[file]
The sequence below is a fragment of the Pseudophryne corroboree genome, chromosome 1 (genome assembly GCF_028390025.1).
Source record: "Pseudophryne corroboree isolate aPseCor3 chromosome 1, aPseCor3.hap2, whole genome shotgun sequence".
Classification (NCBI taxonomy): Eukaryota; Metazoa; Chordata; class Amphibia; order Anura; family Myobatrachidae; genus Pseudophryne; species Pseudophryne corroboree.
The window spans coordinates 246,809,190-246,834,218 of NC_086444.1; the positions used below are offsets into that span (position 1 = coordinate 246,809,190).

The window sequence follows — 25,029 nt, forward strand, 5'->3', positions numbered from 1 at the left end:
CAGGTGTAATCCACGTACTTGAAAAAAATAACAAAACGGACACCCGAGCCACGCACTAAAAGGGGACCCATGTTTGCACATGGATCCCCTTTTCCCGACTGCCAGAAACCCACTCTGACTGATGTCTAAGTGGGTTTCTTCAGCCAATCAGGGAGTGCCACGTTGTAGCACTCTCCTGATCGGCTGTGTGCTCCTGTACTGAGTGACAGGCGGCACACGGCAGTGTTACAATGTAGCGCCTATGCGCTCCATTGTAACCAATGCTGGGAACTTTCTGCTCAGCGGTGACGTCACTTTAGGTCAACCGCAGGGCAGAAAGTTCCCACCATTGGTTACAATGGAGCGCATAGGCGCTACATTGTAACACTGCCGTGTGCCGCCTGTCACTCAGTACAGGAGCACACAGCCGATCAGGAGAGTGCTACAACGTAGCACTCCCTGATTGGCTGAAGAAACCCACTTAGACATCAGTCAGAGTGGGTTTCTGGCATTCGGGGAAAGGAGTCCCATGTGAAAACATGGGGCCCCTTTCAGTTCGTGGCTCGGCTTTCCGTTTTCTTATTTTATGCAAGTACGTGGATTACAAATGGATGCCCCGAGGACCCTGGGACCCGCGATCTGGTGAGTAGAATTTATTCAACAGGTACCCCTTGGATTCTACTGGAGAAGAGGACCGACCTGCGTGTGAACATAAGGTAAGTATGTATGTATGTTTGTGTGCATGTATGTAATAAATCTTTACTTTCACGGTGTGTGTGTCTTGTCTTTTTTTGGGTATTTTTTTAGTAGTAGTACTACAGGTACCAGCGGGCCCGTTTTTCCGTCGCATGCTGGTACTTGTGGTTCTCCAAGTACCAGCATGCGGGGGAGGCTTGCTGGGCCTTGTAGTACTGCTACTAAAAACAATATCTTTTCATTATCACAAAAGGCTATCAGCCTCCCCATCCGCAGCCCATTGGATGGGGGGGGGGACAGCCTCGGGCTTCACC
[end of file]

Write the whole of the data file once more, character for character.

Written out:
The sequence below is a fragment of the Pseudophryne corroboree genome, chromosome 1 (genome assembly GCF_028390025.1).
Source record: "Pseudophryne corroboree isolate aPseCor3 chromosome 1, aPseCor3.hap2, whole genome shotgun sequence".
Classification (NCBI taxonomy): Eukaryota; Metazoa; Chordata; class Amphibia; order Anura; family Myobatrachidae; genus Pseudophryne; species Pseudophryne corroboree.
The window spans coordinates 246,809,190-246,834,218 of NC_086444.1; the positions used below are offsets into that span (position 1 = coordinate 246,809,190).

The window sequence follows — 25,029 nt, forward strand, 5'->3', positions numbered from 1 at the left end:
CAGGTGTAATCCACGTACTTGAAAAAAATAACAAAACGGACACCCGAGCCACGCACTAAAAGGGGACCCATGTTTGCACATGGATCCCCTTTTCCCGACTGCCAGAAACCCACTCTGACTGATGTCTAAGTGGGTTTCTTCAGCCAATCAGGGAGTGCCACGTTGTAGCACTCTCCTGATCGGCTGTGTGCTCCTGTACTGAGTGACAGGCGGCACACGGCAGTGTTACAATGTAGCGCCTATGCGCTCCATTGTAACCAATGCTGGGAACTTTCTGCTCAGCGGTGACGTCACTTTAGGTCAACCGCAGGGCAGAAAGTTCCCACCATTGGTTACAATGGAGCGCATAGGCGCTACATTGTAACACTGCCGTGTGCCGCCTGTCACTCAGTACAGGAGCACACAGCCGATCAGGAGAGTGCTACAACGTAGCACTCCCTGATTGGCTGAAGAAACCCACTTAGACATCAGTCAGAGTGGGTTTCTGGCATTCGGGGAAAGGAGTCCCATGTGAAAACATGGGGCCCCTTTCAGTTCGTGGCTCGGCTTTCCGTTTTCTTATTTTATGCAAGTACGTGGATTACAAATGGATGCCCCGAGGACCCTGGGACCCGCGATCTGGTGAGTAGAATTTATTCAACAGGTACCCCTTGGATTCTACTGGAGAAGAGGACCGACCTGCGTGTGAACATAAGGTAAGTATGTATGTATGTTTGTGTGCATGTATGTAATAAATCTTTACTTTCACGGTGTGTGTGTCTTGTCTTTTTTTGGGTATTTTTTTAGTAGTAGTACTACAGGTACCAGCGGGCCCGTTTTTCCGTCGCATGCTGGTACTTGTGGTTCTCCAAGTACCAGCATGCGGGGGAGGCTTGCTGGGCCTTGTAGTACTGCTACTAAAAACAATATCTTTTCATTATCACAAAAGGCTATCAGCCTCCCCATCCGCAGCCCATTGGATGGGGGGGGGGACAGCCTCGGGCTTCACC